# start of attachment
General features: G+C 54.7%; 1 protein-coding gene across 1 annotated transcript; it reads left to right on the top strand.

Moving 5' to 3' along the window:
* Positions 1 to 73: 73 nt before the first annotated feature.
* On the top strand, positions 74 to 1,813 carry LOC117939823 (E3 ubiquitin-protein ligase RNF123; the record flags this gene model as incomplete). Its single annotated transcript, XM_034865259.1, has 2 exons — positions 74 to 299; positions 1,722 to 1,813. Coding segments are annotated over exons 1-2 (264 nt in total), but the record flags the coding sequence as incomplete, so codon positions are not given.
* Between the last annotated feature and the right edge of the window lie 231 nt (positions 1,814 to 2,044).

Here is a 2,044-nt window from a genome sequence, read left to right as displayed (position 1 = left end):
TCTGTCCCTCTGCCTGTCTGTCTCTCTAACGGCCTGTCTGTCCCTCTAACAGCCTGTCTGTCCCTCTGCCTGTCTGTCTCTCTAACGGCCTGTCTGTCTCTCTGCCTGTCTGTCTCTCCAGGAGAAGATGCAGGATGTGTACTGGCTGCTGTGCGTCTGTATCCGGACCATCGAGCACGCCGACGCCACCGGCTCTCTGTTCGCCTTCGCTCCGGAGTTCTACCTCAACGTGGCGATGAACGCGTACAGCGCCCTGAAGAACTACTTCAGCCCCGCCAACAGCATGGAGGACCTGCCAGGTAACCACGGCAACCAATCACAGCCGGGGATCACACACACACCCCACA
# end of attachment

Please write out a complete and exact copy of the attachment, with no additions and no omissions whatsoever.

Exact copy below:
General features: G+C 54.7%; 1 protein-coding gene across 1 annotated transcript; it reads left to right on the top strand.

Moving 5' to 3' along the window:
* Positions 1 to 73: 73 nt before the first annotated feature.
* On the top strand, positions 74 to 1,813 carry LOC117939823 (E3 ubiquitin-protein ligase RNF123; the record flags this gene model as incomplete). Its single annotated transcript, XM_034865259.1, has 2 exons — positions 74 to 299; positions 1,722 to 1,813. Coding segments are annotated over exons 1-2 (264 nt in total), but the record flags the coding sequence as incomplete, so codon positions are not given.
* Between the last annotated feature and the right edge of the window lie 231 nt (positions 1,814 to 2,044).

Here is a 2,044-nt window from a genome sequence, read left to right as displayed (position 1 = left end):
TCTGTCCCTCTGCCTGTCTGTCTCTCTAACGGCCTGTCTGTCCCTCTAACAGCCTGTCTGTCCCTCTGCCTGTCTGTCTCTCTAACGGCCTGTCTGTCTCTCTGCCTGTCTGTCTCTCCAGGAGAAGATGCAGGATGTGTACTGGCTGCTGTGCGTCTGTATCCGGACCATCGAGCACGCCGACGCCACCGGCTCTCTGTTCGCCTTCGCTCCGGAGTTCTACCTCAACGTGGCGATGAACGCGTACAGCGCCCTGAAGAACTACTTCAGCCCCGCCAACAGCATGGAGGACCTGCCAGGTAACCACGGCAACCAATCACAGCCGGGGATCACACACACACCCCACA